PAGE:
Cumulative Injury Treatment

Cumulative injuries often take a longer time to heal, leading to elevated treatment costs. Treatment options for cumulative injuries can include:

  • Resting the extremity injured
  • Icing the affected area
  • Using contrast bath therapy
  • Receiving physical therapy
  • Getting surgery (in extreme cases)

Cumulative injuries can result in time off from work, especially if an employee’s current job task aggravates their symptoms. In addition, if the employee discovers during treatment that they will be unable to return to their current job tasks, they may be provided vocational rehabilitation benefits through the employer’s workers’ compensation insurance. This benefit will help them find a new position or provide them with training for a new job role altogether.

Injury

 

 

How to Mitigate Cumulative Injury Claims

Your organization must try to eliminate or reduce the repetitiveness of any job tasks that could potentially cause cumulative injuries. Be sure to perform ergonomic risk assessments on all job tasks to determine which hazards are present and provide solutions to those hazards. Solutions might include:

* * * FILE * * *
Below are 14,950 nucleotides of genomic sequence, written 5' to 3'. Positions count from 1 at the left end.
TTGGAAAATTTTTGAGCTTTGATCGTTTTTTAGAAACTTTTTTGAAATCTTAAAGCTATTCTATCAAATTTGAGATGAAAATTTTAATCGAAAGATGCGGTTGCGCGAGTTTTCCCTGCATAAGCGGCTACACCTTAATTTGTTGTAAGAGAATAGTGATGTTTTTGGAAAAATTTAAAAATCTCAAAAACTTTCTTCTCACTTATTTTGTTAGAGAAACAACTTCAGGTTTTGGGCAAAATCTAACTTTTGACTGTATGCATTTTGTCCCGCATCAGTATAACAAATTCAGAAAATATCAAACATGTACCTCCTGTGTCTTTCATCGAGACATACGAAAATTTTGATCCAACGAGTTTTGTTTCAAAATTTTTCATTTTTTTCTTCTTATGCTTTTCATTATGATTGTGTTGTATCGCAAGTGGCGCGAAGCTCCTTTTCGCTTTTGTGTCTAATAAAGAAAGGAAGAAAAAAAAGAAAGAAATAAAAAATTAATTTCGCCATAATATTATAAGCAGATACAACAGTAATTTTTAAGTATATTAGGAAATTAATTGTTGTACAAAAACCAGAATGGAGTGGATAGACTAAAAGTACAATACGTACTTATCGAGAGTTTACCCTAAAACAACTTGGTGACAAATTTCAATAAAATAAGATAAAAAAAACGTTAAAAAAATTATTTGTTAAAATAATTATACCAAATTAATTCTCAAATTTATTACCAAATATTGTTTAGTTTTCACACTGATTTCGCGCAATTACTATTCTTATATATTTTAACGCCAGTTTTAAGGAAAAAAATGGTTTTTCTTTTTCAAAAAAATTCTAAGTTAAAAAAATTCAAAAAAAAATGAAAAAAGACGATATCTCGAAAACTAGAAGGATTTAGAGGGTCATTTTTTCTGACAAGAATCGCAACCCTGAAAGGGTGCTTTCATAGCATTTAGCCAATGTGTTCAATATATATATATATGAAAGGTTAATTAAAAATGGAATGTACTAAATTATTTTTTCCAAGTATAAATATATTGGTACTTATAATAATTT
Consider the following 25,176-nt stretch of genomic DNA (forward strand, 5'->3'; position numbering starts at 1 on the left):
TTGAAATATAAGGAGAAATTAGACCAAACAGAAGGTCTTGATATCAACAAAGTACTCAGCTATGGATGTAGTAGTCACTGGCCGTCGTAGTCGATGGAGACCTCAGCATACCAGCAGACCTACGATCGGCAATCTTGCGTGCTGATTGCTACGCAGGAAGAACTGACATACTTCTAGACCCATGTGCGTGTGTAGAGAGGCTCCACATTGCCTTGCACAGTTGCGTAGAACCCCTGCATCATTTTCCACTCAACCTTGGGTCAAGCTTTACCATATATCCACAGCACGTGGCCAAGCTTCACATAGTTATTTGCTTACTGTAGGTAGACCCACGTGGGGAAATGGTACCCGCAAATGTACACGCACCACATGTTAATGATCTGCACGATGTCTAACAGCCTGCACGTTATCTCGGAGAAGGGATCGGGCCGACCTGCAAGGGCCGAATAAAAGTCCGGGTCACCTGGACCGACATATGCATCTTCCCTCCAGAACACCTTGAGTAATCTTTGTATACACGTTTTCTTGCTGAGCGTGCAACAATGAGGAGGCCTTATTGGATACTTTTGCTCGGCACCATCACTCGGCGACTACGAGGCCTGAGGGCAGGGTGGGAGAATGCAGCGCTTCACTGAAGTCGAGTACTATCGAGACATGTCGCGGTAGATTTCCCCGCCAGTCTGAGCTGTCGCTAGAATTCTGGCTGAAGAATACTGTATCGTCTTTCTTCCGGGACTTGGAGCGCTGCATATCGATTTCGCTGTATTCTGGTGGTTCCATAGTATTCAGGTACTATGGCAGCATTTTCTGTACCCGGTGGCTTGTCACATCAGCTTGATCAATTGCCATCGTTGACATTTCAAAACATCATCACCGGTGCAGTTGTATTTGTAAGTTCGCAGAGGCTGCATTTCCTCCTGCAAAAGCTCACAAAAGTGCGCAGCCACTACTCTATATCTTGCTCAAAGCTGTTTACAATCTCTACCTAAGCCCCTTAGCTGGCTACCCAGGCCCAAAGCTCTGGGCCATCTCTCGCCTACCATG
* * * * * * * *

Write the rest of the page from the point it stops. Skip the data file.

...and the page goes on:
• Providing tools to make employees’ job tasks easier
  • Offering additional training in ergonomics to reduce incidents of sprains or strains
  • Monitoring employees’ work practices to make sure they are using the correct tools and working within their physical limitations
  • Creating a wellness program that boosts employees’ awareness on how to take care of their bodies
  • Educating employees on proper reporting of injuries
  • Changing how job tasks are completed
  • Utilizing mechanical operations rather than employees for certain job tasks (if applicable and logical to do so)

These assessments should be completed proactively to prevent any issues from arising from a process and then after an injury occurs to determine what movements or processes could have caused the injury. If there is no one in the company that can competently perform the ergonomic risk assessments, the employer should hire a professional to come in and perform the assessments.

 

Recap

Overall, it’s crucial for your organization to take steps to avoid cumulative injuries, both by educating your employees on these ailments and implementing adequate workplace safety measures. In doing so, you and your employees will be able to work together to catch any symptoms of these injuries early and seek proper treatment before they become severe—helping also to minimizing any increased workers’ compensation costs.

Reach out to us at team@directworkcomp.com for more information about workers’ compensation and claims.